- from Maryland
Early settlers risked their lives to set up new homes in unfamiliar territory. Every day, they worked to survive.
A generation later, their work paid off as Britain’s 13 colonies began to grow and flourish on North American soil. Roads began to connect one village to the next. Colonists learned from the Native Americans how to make it through the winter. Trade between the colonies began, and a reliable economy developed. Life was still hard in colonial America. As in earlier days, illness claimed colonists’ lives. And winters were long and harsh in the northern colonies, however, survival, was no longer a surprise. Families planted their roots, and a new nation began to sprout.
▲ In 1632, the area around Chesapeake Bay began to change in ways the original inhabitants could never have imagined. That year, King Charles I of Great Britain had granted George Calvert, a government official, approval to start a colony. The colony was to be named Maryland after King Charles’s wife, Henrietta Maria. George Calvert, who had the title of Lord Baltimore, died before final approval was given, so it was given to his son, Cecilius Calvert who became the second Lord Baltimore. Maryland was ready to be colonized. Centuries later, the coat of arms of the Calvert family would become part of the state’s official flag (above).
Long before the First Amendment to the United States Constitution, there was the Toleration Act of 1649. This law was written by the members of Maryland’s General Assembly, which was originally set up in 1635 to create laws for the colony. The Toleration Act was the first law in America to protect religious freedom. Under the law, it was a crime for one person to say bad things about someone else’s religion or to use bad language when talking about God and other Christian figures. ▶
▲ St. Mary’s City was the first settlement in Maryland and the capital of the colony. Those who laid out the city seemed to have had the ideas of the Toleration Act in mind. In one part of the city were buildings connected to government, and in another part were churches and schools. Church and government were separated in life as in law. This made the promise of religious freedom even stronger.
▲ The Maryland economy was based on farming – specifically tobacco farming, which required many people to plant, tend, and harvest the crops. Early on, landowners relied on indentured servants to do the work. An indentured servant was someone whose travel expenses were paid in return for agreeing to work. Travel expenses might have been a ticket on a ship from Britain to the colonies. When the debt was paid off, the indentured servant was free to leave. This left landowners with fewer and fewer workers, but instead of paying people to work, they replaced indentured servants with enslaved Africans. In the 17th century, Maryland had fewer than 1,000 enslaved people working on tobacco plantations. A hundred years later, there were 100,000.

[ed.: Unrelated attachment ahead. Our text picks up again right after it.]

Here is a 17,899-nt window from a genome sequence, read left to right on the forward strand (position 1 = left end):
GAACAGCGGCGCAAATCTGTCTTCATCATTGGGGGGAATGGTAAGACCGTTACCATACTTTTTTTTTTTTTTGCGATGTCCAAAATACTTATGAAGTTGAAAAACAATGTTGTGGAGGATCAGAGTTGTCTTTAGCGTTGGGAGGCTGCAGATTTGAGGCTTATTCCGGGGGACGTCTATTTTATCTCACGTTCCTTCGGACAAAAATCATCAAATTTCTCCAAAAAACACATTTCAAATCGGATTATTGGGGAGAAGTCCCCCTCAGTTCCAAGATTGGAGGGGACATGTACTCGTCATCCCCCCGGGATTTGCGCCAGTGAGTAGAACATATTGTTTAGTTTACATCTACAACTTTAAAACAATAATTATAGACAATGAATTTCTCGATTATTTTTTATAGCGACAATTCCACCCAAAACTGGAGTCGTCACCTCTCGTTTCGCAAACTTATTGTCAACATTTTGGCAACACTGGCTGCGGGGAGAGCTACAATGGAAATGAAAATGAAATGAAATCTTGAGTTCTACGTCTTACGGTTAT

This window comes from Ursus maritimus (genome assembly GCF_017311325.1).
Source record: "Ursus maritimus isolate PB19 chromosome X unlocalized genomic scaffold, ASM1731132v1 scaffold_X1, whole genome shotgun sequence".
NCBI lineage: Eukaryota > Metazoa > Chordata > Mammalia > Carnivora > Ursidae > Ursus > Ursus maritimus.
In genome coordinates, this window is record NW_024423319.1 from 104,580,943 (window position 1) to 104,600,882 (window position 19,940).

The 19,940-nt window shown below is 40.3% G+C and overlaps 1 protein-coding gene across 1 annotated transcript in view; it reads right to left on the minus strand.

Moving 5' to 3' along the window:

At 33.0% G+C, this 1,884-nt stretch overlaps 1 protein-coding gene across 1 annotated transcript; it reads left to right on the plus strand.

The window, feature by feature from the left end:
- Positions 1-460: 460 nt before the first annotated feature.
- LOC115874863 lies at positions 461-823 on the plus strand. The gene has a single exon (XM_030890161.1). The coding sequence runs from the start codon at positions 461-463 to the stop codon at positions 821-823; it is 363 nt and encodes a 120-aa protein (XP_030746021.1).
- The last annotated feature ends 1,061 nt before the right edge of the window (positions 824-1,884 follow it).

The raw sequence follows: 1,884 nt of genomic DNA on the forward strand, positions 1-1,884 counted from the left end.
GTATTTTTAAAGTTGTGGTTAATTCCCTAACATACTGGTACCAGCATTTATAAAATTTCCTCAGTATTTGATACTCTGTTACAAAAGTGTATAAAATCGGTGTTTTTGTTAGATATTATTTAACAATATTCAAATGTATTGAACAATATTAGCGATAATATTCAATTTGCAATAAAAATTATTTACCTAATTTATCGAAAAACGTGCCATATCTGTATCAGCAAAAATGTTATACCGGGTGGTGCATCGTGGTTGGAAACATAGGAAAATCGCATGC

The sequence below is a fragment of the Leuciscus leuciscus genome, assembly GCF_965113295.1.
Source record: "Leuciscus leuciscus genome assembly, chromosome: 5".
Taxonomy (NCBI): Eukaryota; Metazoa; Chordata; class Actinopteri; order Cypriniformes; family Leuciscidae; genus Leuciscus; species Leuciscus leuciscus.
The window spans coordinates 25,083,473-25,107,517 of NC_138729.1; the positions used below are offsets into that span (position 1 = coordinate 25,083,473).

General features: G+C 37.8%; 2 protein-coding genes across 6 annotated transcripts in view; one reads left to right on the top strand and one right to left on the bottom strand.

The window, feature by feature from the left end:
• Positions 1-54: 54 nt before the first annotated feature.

Landowners replaced indentured servants with enslaved people, not employees. Reflect on why this might have been so. What does the decision tell you about the plantation owners?
Mathias de Sousa was an indentured servant. For several years, he worked for Catholic priests in Maryland and then was allowed to go free. De Sousa went into business as a fur trader and became a politician. In 1641, he was elected to the General Assembly of Maryland, and as a citizen of Maryland, voted on laws. De Sousa is known to be the first African American to be part of colonial government in America. ▶
◀ Maryland and Pennsylvania shared a border, but members of the Calvert and Penn families, who supervised the colonies, argued about the exact location of the border. In 1763, the families hired two surveyors to settle the argument. (A surveyor is someone who measures land.) Their names were Charles Mason and Jeremiah Dixon. It took Mason and Dixon four years to finish the work. In 1767, the boundary between the colonies of Pennsylvania and Maryland was set. In another hundred years, the Mason–Dixon line would play a huge role in U.S. history.
▲ In general, the Native Americans of Maryland welcomed the colonists. Archihu, chief of the Patawomeck (or Potomac) tribe, said, “We will eat at the same table; my followers will too go to hunt for you; and we will have all things in common.” Native Americans taught the colonists how to fish in their surroundings, how to hunt, how to make weapons, and how to grow tobacco. Without the help of Native Americans, the colonists may not have survived, especially in those first years.
◀ Native Americans suffered from contact with settlers. Many died of diseases from Europe, like smallpox and measles. In some places, up to 90 percent of the population died. Loss of land was another cause of suffering. In some places, settlers simply took over Native Americans’ land when they left their villages to hunt or fish. These problems made the Native Americans angry, and they went to war against the colonists. The wars were settled with treaties, or peace agreements, which gave Native Americans land in the form of reservations. They also included promises of fair treatment and hunting rights, but often the settlers broke the treaties and Native Americans continued to suffer.
Annapolis and Baltimore were to become important cities in Maryland. The stories of their role in the state’s history begin in 1694 and 1729 respectively. ▼
In 1694, Maryland’s capital was moved from St. Mary’s City to Anne Arundel Town, which was named after Cecilius Calvert’s wife. The next year, the name was changed to Annapolis to honor Princess Anne, who would be queen of Great Britain one day. Annapolis grew as a port city and also as a center of the slave trade.
Baltimore was named for Cecilius Calvert, the second Lord Baltimore. Founded in 1729, Baltimore quickly became an important port city for shipping tobacco and grain. By 1790, it had a population of over 13,500 people.